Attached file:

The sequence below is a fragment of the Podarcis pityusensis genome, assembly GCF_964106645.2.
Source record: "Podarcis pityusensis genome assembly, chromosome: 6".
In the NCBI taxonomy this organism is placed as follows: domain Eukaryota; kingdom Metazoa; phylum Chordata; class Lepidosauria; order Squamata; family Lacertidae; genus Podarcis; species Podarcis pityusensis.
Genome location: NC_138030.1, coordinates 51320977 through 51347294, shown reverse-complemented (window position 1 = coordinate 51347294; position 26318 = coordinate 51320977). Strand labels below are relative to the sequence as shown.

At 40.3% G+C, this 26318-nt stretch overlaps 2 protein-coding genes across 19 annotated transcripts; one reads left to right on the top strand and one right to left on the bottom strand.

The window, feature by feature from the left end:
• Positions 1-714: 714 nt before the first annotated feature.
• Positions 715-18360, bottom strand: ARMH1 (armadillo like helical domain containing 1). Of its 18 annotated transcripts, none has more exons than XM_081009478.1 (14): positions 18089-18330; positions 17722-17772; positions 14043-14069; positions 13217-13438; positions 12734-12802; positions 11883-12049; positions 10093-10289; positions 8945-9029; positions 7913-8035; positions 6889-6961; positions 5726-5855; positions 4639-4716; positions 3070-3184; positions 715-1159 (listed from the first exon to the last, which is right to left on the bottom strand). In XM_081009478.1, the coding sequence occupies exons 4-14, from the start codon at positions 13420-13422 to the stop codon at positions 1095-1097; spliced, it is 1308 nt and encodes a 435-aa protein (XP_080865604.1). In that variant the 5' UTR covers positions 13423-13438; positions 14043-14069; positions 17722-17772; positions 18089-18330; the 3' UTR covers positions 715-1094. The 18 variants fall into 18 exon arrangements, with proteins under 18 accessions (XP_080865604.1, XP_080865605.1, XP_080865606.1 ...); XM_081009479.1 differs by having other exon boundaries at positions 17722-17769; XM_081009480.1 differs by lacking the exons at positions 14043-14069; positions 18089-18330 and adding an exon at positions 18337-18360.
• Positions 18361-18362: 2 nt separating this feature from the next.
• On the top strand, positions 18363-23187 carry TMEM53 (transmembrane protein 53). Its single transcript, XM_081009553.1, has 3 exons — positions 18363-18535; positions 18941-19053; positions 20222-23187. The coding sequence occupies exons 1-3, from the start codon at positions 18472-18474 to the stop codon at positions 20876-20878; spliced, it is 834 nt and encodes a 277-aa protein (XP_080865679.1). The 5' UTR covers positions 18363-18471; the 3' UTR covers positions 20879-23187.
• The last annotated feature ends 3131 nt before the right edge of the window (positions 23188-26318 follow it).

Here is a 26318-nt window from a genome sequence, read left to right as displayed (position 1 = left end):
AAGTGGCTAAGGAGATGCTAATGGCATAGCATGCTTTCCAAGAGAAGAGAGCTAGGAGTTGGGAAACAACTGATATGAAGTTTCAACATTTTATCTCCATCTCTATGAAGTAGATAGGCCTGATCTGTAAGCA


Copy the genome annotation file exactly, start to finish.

The sequence below is a fragment of the Podarcis pityusensis genome, assembly GCF_964106645.2.
Source record: "Podarcis pityusensis genome assembly, chromosome: 6".
In the NCBI taxonomy this organism is placed as follows: domain Eukaryota; kingdom Metazoa; phylum Chordata; class Lepidosauria; order Squamata; family Lacertidae; genus Podarcis; species Podarcis pityusensis.
Genome location: NC_138030.1, coordinates 51320977 through 51347294, shown reverse-complemented (window position 1 = coordinate 51347294; position 26318 = coordinate 51320977). Strand labels below are relative to the sequence as shown.

At 40.3% G+C, this 26318-nt stretch overlaps 2 protein-coding genes across 19 annotated transcripts; one reads left to right on the top strand and one right to left on the bottom strand.

The window, feature by feature from the left end:
• Positions 1-714: 714 nt before the first annotated feature.
• Positions 715-18360, bottom strand: ARMH1 (armadillo like helical domain containing 1). Of its 18 annotated transcripts, none has more exons than XM_081009478.1 (14): positions 18089-18330; positions 17722-17772; positions 14043-14069; positions 13217-13438; positions 12734-12802; positions 11883-12049; positions 10093-10289; positions 8945-9029; positions 7913-8035; positions 6889-6961; positions 5726-5855; positions 4639-4716; positions 3070-3184; positions 715-1159 (listed from the first exon to the last, which is right to left on the bottom strand). In XM_081009478.1, the coding sequence occupies exons 4-14, from the start codon at positions 13420-13422 to the stop codon at positions 1095-1097; spliced, it is 1308 nt and encodes a 435-aa protein (XP_080865604.1). In that variant the 5' UTR covers positions 13423-13438; positions 14043-14069; positions 17722-17772; positions 18089-18330; the 3' UTR covers positions 715-1094. The 18 variants fall into 18 exon arrangements, with proteins under 18 accessions (XP_080865604.1, XP_080865605.1, XP_080865606.1 ...); XM_081009479.1 differs by having other exon boundaries at positions 17722-17769; XM_081009480.1 differs by lacking the exons at positions 14043-14069; positions 18089-18330 and adding an exon at positions 18337-18360.
• Positions 18361-18362: 2 nt separating this feature from the next.
• On the top strand, positions 18363-23187 carry TMEM53 (transmembrane protein 53). Its single transcript, XM_081009553.1, has 3 exons — positions 18363-18535; positions 18941-19053; positions 20222-23187. The coding sequence occupies exons 1-3, from the start codon at positions 18472-18474 to the stop codon at positions 20876-20878; spliced, it is 834 nt and encodes a 277-aa protein (XP_080865679.1). The 5' UTR covers positions 18363-18471; the 3' UTR covers positions 20879-23187.
• The last annotated feature ends 3131 nt before the right edge of the window (positions 23188-26318 follow it).

Here is a 26318-nt window from a genome sequence, read left to right as displayed (position 1 = left end):
AAGTGGCTAAGGAGATGCTAATGGCATAGCATGCTTTCCAAGAGAAGAGAGCTAGGAGTTGGGAAACAACTGATATGAAGTTTCAACATTTTATCTCCATCTCTATGAAGTAGATAGGCCTGATCTGTAAGCA